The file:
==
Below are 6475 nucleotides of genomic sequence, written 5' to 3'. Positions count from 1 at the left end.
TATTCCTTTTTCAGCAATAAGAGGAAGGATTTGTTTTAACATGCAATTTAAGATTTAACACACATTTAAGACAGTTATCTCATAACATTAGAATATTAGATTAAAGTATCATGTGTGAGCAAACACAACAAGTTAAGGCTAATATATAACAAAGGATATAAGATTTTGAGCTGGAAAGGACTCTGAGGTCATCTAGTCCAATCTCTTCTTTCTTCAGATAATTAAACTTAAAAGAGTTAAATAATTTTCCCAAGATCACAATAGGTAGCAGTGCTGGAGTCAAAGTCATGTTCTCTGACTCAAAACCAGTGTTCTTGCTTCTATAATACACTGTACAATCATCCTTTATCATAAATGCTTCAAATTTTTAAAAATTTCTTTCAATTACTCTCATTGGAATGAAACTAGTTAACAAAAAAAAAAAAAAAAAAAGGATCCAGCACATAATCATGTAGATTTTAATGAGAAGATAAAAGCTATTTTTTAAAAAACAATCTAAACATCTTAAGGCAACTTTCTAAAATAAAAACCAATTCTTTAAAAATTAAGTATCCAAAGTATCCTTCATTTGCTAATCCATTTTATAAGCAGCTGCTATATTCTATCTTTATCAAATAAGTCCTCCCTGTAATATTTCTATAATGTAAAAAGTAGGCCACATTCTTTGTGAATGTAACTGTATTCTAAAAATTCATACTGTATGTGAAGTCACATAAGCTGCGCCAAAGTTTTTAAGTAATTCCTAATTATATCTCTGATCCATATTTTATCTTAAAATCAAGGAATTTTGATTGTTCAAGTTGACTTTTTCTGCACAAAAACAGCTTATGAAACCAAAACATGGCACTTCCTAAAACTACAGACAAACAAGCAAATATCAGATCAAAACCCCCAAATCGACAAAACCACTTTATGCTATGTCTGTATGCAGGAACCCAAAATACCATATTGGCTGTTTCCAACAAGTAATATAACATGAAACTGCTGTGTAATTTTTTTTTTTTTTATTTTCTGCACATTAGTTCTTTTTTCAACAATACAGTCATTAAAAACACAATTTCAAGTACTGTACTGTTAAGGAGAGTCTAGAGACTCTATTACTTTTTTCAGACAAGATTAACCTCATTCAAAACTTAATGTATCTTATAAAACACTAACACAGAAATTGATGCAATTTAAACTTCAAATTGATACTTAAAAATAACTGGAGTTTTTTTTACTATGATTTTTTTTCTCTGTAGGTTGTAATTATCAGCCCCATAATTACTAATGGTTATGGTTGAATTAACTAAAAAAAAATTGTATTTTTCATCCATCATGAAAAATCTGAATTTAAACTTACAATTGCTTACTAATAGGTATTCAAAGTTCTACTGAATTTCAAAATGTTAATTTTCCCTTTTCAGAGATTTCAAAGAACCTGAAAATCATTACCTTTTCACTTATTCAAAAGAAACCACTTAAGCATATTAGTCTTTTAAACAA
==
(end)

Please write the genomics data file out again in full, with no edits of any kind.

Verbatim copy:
Below are 6475 nucleotides of genomic sequence, written 5' to 3'. Positions count from 1 at the left end.
TATTCCTTTTTCAGCAATAAGAGGAAGGATTTGTTTTAACATGCAATTTAAGATTTAACACACATTTAAGACAGTTATCTCATAACATTAGAATATTAGATTAAAGTATCATGTGTGAGCAAACACAACAAGTTAAGGCTAATATATAACAAAGGATATAAGATTTTGAGCTGGAAAGGACTCTGAGGTCATCTAGTCCAATCTCTTCTTTCTTCAGATAATTAAACTTAAAAGAGTTAAATAATTTTCCCAAGATCACAATAGGTAGCAGTGCTGGAGTCAAAGTCATGTTCTCTGACTCAAAACCAGTGTTCTTGCTTCTATAATACACTGTACAATCATCCTTTATCATAAATGCTTCAAATTTTTAAAAATTTCTTTCAATTACTCTCATTGGAATGAAACTAGTTAACAAAAAAAAAAAAAAAAAAAGGATCCAGCACATAATCATGTAGATTTTAATGAGAAGATAAAAGCTATTTTTTAAAAAACAATCTAAACATCTTAAGGCAACTTTCTAAAATAAAAACCAATTCTTTAAAAATTAAGTATCCAAAGTATCCTTCATTTGCTAATCCATTTTATAAGCAGCTGCTATATTCTATCTTTATCAAATAAGTCCTCCCTGTAATATTTCTATAATGTAAAAAGTAGGCCACATTCTTTGTGAATGTAACTGTATTCTAAAAATTCATACTGTATGTGAAGTCACATAAGCTGCGCCAAAGTTTTTAAGTAATTCCTAATTATATCTCTGATCCATATTTTATCTTAAAATCAAGGAATTTTGATTGTTCAAGTTGACTTTTTCTGCACAAAAACAGCTTATGAAACCAAAACATGGCACTTCCTAAAACTACAGACAAACAAGCAAATATCAGATCAAAACCCCCAAATCGACAAAACCACTTTATGCTATGTCTGTATGCAGGAACCCAAAATACCATATTGGCTGTTTCCAACAAGTAATATAACATGAAACTGCTGTGTAATTTTTTTTTTTTTTATTTTCTGCACATTAGTTCTTTTTTCAACAATACAGTCATTAAAAACACAATTTCAAGTACTGTACTGTTAAGGAGAGTCTAGAGACTCTATTACTTTTTTCAGACAAGATTAACCTCATTCAAAACTTAATGTATCTTATAAAACACTAACACAGAAATTGATGCAATTTAAACTTCAAATTGATACTTAAAAATAACTGGAGTTTTTTTTACTATGATTTTTTTTCTCTGTAGGTTGTAATTATCAGCCCCATAATTACTAATGGTTATGGTTGAATTAACTAAAAAAAAATTGTATTTTTCATCCATCATGAAAAATCTGAATTTAAACTTACAATTGCTTACTAATAGGTATTCAAAGTTCTACTGAATTTCAAAATGTTAATTTTCCCTTTTCAGAGATTTCAAAGAACCTGAAAATCATTACCTTTTCACTTATTCAAAAGAAACCACTTAAGCATATTAGTCTTTTAAACAA